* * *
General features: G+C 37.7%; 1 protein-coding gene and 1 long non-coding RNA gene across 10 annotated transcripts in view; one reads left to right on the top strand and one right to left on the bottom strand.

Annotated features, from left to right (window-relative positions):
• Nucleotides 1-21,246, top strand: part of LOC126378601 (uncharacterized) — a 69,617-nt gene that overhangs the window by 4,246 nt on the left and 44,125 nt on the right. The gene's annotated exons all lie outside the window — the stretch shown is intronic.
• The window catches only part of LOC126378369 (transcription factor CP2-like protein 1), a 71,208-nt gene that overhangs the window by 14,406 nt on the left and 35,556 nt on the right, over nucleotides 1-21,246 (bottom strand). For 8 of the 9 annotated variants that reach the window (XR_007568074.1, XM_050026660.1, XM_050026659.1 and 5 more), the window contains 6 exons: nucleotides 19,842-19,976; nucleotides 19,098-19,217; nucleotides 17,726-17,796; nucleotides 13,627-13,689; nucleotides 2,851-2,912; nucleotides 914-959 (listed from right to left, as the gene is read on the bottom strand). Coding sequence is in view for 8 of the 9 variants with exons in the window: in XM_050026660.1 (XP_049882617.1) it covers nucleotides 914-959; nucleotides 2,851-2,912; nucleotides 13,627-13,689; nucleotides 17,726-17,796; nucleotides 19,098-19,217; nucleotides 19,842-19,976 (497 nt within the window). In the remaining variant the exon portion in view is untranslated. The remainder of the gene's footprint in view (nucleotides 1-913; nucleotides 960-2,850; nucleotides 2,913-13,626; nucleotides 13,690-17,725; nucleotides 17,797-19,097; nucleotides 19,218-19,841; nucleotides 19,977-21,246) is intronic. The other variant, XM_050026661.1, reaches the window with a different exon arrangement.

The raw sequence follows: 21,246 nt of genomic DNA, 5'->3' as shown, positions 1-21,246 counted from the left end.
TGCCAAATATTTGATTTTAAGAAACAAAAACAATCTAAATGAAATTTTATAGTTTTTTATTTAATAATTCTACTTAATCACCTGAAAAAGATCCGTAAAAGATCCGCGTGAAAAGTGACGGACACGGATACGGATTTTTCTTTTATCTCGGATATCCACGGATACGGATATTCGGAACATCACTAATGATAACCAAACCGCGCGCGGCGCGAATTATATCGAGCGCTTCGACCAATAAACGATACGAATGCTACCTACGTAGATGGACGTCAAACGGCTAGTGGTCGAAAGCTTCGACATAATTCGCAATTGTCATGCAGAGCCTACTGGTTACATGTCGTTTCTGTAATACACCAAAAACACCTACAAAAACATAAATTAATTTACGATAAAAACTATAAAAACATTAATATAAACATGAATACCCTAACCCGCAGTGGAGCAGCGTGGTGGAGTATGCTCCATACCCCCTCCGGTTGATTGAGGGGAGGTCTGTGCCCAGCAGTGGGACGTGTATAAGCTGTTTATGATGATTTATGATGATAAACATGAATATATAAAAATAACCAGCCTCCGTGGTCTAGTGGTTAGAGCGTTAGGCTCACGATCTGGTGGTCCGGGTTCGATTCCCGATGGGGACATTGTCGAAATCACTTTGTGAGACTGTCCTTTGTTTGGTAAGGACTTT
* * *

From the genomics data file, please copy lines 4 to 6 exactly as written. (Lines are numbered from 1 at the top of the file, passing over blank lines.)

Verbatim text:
• The window catches only part of LOC126378369 (transcription factor CP2-like protein 1), a 71,208-nt gene that overhangs the window by 14,406 nt on the left and 35,556 nt on the right, over nucleotides 1-21,246 (bottom strand). For 8 of the 9 annotated variants that reach the window (XR_007568074.1, XM_050026660.1, XM_050026659.1 and 5 more), the window contains 6 exons: nucleotides 19,842-19,976; nucleotides 19,098-19,217; nucleotides 17,726-17,796; nucleotides 13,627-13,689; nucleotides 2,851-2,912; nucleotides 914-959 (listed from right to left, as the gene is read on the bottom strand). Coding sequence is in view for 8 of the 9 variants with exons in the window: in XM_050026660.1 (XP_049882617.1) it covers nucleotides 914-959; nucleotides 2,851-2,912; nucleotides 13,627-13,689; nucleotides 17,726-17,796; nucleotides 19,098-19,217; nucleotides 19,842-19,976 (497 nt within the window). In the remaining variant the exon portion in view is untranslated. The remainder of the gene's footprint in view (nucleotides 1-913; nucleotides 960-2,850; nucleotides 2,913-13,626; nucleotides 13,690-17,725; nucleotides 17,797-19,097; nucleotides 19,218-19,841; nucleotides 19,977-21,246) is intronic. The other variant, XM_050026661.1, reaches the window with a different exon arrangement.

The raw sequence follows: 21,246 nt of genomic DNA, 5'->3' as shown, positions 1-21,246 counted from the left end.
TGCCAAATATTTGATTTTAAGAAACAAAAACAATCTAAATGAAATTTTATAGTTTTTTATTTAATAATTCTACTTAATCACCTGAAAAAGATCCGTAAAAGATCCGCGTGAAAAGTGACGGACACGGATACGGATTTTTCTTTTATCTCGGATATCCACGGATACGGATATTCGGAACATCACTAATGATAACCAAACCGCGCGCGGCGCGAATTATATCGAGCGCTTCGACCAATAAACGATACGAATGCTACCTACGTAGATGGACGTCAAACGGCTAGTGGTCGAAAGCTTCGACATAATTCGCAATTGTCATGCAGAGCCTACTGGTTACATGTCGTTTCTGTAATACACCAAAAACACCTACAAAAACATAAATTAATTTACGATAAAAACTATAAAAACATTAATATAAACATGAATACCCTAACCCGCAGTGGAGCAGCGTGGTGGAGTATGCTCCATACCCCCTCCGGTTGATTGAGGGGAGGTCTGTGCCCAGCAGTGGGACGTGTATAAGCTGTTTATGATGATTTATGATGATAAACATGAATATATAAAAATAACCAGCCTCCGTGGTCTAGTGGTTAGAGCGTTAGGCTCACGATCTGGTGGTCCGGGTTCGATTCCCGATGGGGACATTGTCGAAATCACTTTGTGAGACTGTCCTTTGTTTGGTAAGGACTTT